Queen’s Jubilee: Boris Johnson arrives at St Paul’s Cathedral
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The second day of Platinum Jubilee celebrations saw a tense Prime Minister, alongside wife Carrie Johnson, step out of his car and walk up the stairs to the London cathedral for a thanksgiving service in honour of Queen Elizabeth’s 70-year reign greeted by an interesting chorus of both boos and cheers. After months of controversy over “Partygate”, which led to resignation demands across the political spectrum, jeers among the public — with one person heard shouting “f* off Boris” — came as no surprise. Yet, some of those raising their voice at the event were branded contradictory.
Observers took to social media to express their views on Saturday’s scene.
One Twitter user, John West, said in response to footage of Mr and Ms Johnson walking into St Paul’s Cathedral, with a stir in the background: “Crowds of woke, Union-Jack waving, left-wing monarchists and nobility boo the Johnsons.”
Others described the episode as reflective of the public’s anger over the rule-breaking gatherings that took place in and around No10 during lockdown.
User @oatesjonny, suggesting the boos might well be coming from Conservative backers, said: “Booing of Boris Johnson as he walked up steps of St Paul’s seems like a very significant moment – the crowd is hardly a bunch of left-wing agitators.”
User @SHAVED27, along similar lines, wrote: “Boris Johnson getting booed by people wrapped in Union Jacks tells you how bad it’s gotten.”
And @Elfvandel20 added: “If these Union Jack wavers hate Boris then his brand truly is cooked.”
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During the service, which the Queen was forced to pull out from after it is believed she experienced episodic mobility issues during Friday’s celebrations, Mr Johnson gave a reading from the bible about integrity.
Quoting a passage from Philippians 4:8, the Prime Minister said: “Whatever is true, whatever is honourable, whatever is just, whatever is pure, whatever is pleasing, whatever is commendable … think about these things.”
Last week, senior civil servant Sue Gray released the findings of her long-awaited report on parties at Downing Street at the height of the coronavirus pandemic.
The 37-page document highlighted a culture of excessive drinking and “examples of a lack of respect and poor treatment of security and cleaning staff”, with Ms Gray claiming political and official leadership in No10 “must bear responsibility”.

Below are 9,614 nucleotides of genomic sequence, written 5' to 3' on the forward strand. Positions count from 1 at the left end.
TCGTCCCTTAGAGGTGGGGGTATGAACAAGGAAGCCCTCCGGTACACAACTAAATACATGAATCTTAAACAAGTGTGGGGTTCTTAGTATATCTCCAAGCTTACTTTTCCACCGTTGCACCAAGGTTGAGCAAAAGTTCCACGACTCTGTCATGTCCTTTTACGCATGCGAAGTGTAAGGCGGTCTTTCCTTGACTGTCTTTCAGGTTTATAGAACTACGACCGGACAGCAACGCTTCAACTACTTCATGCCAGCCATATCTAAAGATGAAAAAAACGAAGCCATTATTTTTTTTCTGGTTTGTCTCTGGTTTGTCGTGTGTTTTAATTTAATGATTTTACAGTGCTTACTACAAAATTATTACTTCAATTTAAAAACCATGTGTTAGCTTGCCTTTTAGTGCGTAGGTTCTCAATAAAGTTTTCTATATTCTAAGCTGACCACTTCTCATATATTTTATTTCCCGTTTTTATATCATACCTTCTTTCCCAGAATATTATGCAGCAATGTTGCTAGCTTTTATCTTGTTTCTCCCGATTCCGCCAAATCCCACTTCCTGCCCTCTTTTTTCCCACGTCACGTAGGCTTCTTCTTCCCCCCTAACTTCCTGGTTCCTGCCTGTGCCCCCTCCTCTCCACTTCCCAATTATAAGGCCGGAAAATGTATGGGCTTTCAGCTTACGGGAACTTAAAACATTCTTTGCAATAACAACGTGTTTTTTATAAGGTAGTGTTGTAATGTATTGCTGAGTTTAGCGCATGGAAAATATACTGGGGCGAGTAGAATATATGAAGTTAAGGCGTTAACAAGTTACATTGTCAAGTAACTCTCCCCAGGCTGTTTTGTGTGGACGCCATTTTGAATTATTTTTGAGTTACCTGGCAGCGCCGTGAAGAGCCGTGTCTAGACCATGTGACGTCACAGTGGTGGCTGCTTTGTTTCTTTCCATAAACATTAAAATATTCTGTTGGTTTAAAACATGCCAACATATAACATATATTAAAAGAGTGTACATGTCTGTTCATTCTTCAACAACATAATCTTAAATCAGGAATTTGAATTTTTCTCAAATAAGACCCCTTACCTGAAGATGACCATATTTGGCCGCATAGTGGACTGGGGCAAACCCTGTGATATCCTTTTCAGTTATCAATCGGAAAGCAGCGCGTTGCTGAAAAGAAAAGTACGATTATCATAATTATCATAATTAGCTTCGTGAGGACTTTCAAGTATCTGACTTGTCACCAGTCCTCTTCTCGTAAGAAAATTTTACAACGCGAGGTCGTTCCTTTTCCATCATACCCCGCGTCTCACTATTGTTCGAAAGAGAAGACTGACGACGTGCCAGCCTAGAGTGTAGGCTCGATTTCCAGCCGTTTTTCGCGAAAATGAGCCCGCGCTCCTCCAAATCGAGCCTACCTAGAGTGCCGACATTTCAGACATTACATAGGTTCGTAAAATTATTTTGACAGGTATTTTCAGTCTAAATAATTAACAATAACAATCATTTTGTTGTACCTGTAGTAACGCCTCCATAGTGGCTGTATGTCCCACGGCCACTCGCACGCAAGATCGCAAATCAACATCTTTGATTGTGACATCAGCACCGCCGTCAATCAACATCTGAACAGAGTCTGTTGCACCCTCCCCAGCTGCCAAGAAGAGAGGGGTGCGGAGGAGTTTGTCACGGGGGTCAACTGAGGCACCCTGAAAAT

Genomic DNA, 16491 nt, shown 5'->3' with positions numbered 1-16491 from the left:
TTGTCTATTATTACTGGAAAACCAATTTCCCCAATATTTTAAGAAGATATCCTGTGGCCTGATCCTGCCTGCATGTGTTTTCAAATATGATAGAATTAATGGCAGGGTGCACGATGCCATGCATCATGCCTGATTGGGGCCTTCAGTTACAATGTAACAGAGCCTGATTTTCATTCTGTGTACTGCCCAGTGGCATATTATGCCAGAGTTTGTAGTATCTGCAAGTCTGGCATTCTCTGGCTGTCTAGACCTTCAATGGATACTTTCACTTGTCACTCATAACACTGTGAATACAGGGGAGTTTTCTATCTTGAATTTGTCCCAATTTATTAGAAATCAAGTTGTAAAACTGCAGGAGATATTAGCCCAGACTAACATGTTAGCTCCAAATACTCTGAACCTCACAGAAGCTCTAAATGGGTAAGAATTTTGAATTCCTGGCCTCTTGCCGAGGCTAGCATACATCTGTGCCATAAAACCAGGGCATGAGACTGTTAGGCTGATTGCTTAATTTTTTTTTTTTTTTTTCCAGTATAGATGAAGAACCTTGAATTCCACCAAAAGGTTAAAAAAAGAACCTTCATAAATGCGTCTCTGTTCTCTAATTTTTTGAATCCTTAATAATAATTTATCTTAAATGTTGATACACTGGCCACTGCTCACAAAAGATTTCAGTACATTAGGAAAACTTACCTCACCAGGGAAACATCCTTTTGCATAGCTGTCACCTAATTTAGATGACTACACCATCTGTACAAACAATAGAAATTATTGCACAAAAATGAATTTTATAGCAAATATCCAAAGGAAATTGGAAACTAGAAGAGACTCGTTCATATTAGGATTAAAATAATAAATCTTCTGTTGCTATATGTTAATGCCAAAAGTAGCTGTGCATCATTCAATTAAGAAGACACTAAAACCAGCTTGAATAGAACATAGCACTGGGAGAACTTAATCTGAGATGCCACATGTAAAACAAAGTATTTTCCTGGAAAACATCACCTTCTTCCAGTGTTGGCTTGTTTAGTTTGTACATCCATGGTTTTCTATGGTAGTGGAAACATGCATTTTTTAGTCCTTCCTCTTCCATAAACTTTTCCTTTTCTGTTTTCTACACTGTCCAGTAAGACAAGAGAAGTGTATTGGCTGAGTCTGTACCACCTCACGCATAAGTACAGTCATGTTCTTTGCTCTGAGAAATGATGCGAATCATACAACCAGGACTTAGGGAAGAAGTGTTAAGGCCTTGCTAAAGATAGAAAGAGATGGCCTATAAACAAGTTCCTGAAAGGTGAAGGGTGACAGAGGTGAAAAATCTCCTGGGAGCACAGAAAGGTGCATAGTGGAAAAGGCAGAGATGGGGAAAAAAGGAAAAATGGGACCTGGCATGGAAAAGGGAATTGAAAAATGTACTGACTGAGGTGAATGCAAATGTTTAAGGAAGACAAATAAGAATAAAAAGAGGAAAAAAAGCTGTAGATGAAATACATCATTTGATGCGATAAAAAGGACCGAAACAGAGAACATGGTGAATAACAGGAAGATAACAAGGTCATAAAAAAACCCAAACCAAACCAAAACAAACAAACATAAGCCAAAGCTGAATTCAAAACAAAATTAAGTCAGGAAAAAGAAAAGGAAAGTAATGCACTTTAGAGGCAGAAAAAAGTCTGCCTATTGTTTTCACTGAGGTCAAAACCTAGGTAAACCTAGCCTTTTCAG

Several politicians have been angered about “Partygate” but have cited factors such as the war in Ukraine and the cost of living crisis as reasons why they keep on supporting the Prime Minister.
While most Tory MPs still appear to back Mr Johnson, more than 20 backbench Conservatives have publicly called for the Prime Minister to go.
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Meanwhile, determined rebels believe they are close to reaching the threshold of 54 no-confidence letters needed for a leadership challenge.
But several cabinet ministers are loyally defending Mr Johnson.
Jacob Rees-Mogg said this week the Prime Minister remained “an enormous electoral asset”.
He added: “I think the idea that a change of leader would help the Conservatives is for the birds.
“It would be the most divisive thing that the party could do.
“It’s an exceptionally silly thing to want to try and open the door to Sir Keir Starmer, assuming he manages to survive.”
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His chief of staff, Steve Barclay, said in the wake of Ms Gray’s report: “I work very closely with him. He is focused on our response to Ukraine. He is focused on the huge challenge economically for families, for your viewers, in terms of the cost of energy, the cost of food, he is getting on with the job.”
Speaking on Sky News, he added: “He has been getting the big calls right but he accepted, in terms of some of these incidents, that there were lessons to be learned.”
Other senior politicians who attended the Queen’s thanksgiving service included Home Secretary Priti Patel and Foreign Secretary Liz Truss, while former prime ministers were there to pay tribute to the monarch, too.
When Labour leader Keir Starmer arrived, just minutes after Mr Johnson, the crowd stayed quiet.
Back on social media, user Angela M pointed at being booed by a crowd made up of royalists as a worrying sign.
She said: “Johnson avoids crowds which have not been carefully curated.
“He couldn’t avoid that today and the response is exactly how he knew they would be.
“Boos coming from a pro-royalist flag-waving crowd probably shocked him though.”
Fiona Small echoed her words as she wrote: “Boris Johnson being heavily booed by Union Jack waving monarchists might actually be the signal to the Conservative Party that he needs to go.”
Twitter user @groovy_chi added: “Who would have thought the union Jack teapot brigade and the Boris haters would have such an overlap.”
Additional reporting by Vassia Barba
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